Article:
There's a lot of noise out there with respect to semiconductor manufacturing technology. Taiwan Semiconductor (NYSE: TSM ) and Samsung (NASDAQOTH: SSNLF ) seem to be talking daily about their next-generation 20-nanometer and 16/14-nanometer manufacturing technologies.
Further, there's a lot of wishy-washiness with respect to the actual performance characteristics of these products, particularly as many tend to confuse architectural and design characteristics with actual transistor and manufacturing-technology prowess. Let's take a look at hard data illustrating the advantage that Intel's (NASDAQ: INTC ) 22-nanometer FinFET process has over Samsung's 28-nanometer high-K metal gate process.
Apple's A7 and Intel's Moorefield feature the same GPU block
According to AnandTech, the Apple A7, which is built on Samsung's 28-nanometer high-K metal gate process, sports an Imagination Technologies PowerVR G6430. Intel's upcoming Moorefield platform, which is built on Intel's 22-nanometer low-power process, sports the same GPU block.
The difference, however, is that the G6430 found inside of the A7 sports a maximum clock speed of 450 MHz, according to AnandTech. The G6430 block inside of the Intel Moorefield platform clocks at 533 MHz, an 18.44% performance uplift at peak performance levels. We don't have power-consumption numbers, but given that Moorefield was demonstrated in the same 4-inch form-factor reference design as its power-sipping Merrifield platform, it stands to reason that Moorefield is at or below that power-consumption level.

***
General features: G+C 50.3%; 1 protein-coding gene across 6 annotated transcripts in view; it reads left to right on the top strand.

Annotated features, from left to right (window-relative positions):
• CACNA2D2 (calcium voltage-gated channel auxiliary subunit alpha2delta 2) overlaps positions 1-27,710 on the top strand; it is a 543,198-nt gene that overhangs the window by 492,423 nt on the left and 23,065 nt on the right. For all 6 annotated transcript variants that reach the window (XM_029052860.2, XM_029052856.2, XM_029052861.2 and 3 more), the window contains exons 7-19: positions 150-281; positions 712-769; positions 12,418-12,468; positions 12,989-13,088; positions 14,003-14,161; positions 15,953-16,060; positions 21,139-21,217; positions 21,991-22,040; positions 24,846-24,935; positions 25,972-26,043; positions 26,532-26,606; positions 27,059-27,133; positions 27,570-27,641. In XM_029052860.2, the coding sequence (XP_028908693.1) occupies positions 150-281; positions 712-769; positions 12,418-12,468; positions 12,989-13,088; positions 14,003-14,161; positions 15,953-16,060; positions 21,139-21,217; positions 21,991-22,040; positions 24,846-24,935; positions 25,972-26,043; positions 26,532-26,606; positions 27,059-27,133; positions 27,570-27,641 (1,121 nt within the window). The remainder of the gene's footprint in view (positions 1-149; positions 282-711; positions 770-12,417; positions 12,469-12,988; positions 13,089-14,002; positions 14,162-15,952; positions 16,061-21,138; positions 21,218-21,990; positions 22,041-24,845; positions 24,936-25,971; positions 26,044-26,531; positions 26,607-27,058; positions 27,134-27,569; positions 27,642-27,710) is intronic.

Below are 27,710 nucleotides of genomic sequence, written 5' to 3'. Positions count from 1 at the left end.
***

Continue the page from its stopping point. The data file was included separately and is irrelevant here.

Intel's process lead is real, but 20-nanometer is coming soon
We can work under the base assumption that Intel's 22-nanometer process, with all else equal, drives at least an 18.44% performance lead in finished products at the same or lower power against modern 28-nanometer high-K metal gate processes. The question now is whether customers of TSMC and Samsung can actually close that gap at the 20-nm generation, or if it will need 16 FinFET to do it. To find the answer to this question, let us refer to the following slide presented at IEDM, a premier semiconductor technology forum:
It looks as though the process offers 35% faster transistors at equivalent power consumption, or 55% less power at equivalent performance. Since this is at the transistor level, the performance delta of an identical block implemented in the 28nm HKMG process and 16 FinFET from TSMC would likely be less than 35% -- although, because the 16 FinFET process is roughly two times the density of 28nm, you can get more performance with a new design that simply packs more transistors in.
Since TSMC is expecting such a dramatic performance improvement at 16 FinFET over 28nm HKMG, it is likely that the improvement at 20nm will be fairly modest on the performance and power side of things. Intel should still have the higher-performing transistors at 22nm relative to TSMC's 20nm, but it will be at a density disadvantage that, depending on the design choices on TSMC's licensees' part, could lead to a wash between Intel and TSMC/Samsung at 22nm/20nm in end products.
Foolish bottom line
Seeing the same IP block implemented on two difference processes helps to illustrate the performance advantage of Intel's 22-nanometer process relative to TSMC's and Samsung's 28-nanometer processes. It's clear that Intel has a process lead today, and if Intel can deliver on 14-nanometer this year and in 2015, it should actually extend it in mobile. Process technology isn't the only thing that determines performance and power of a mobile system-on-chip, but all other things equal, having a manufacturing lead is a real advantage.
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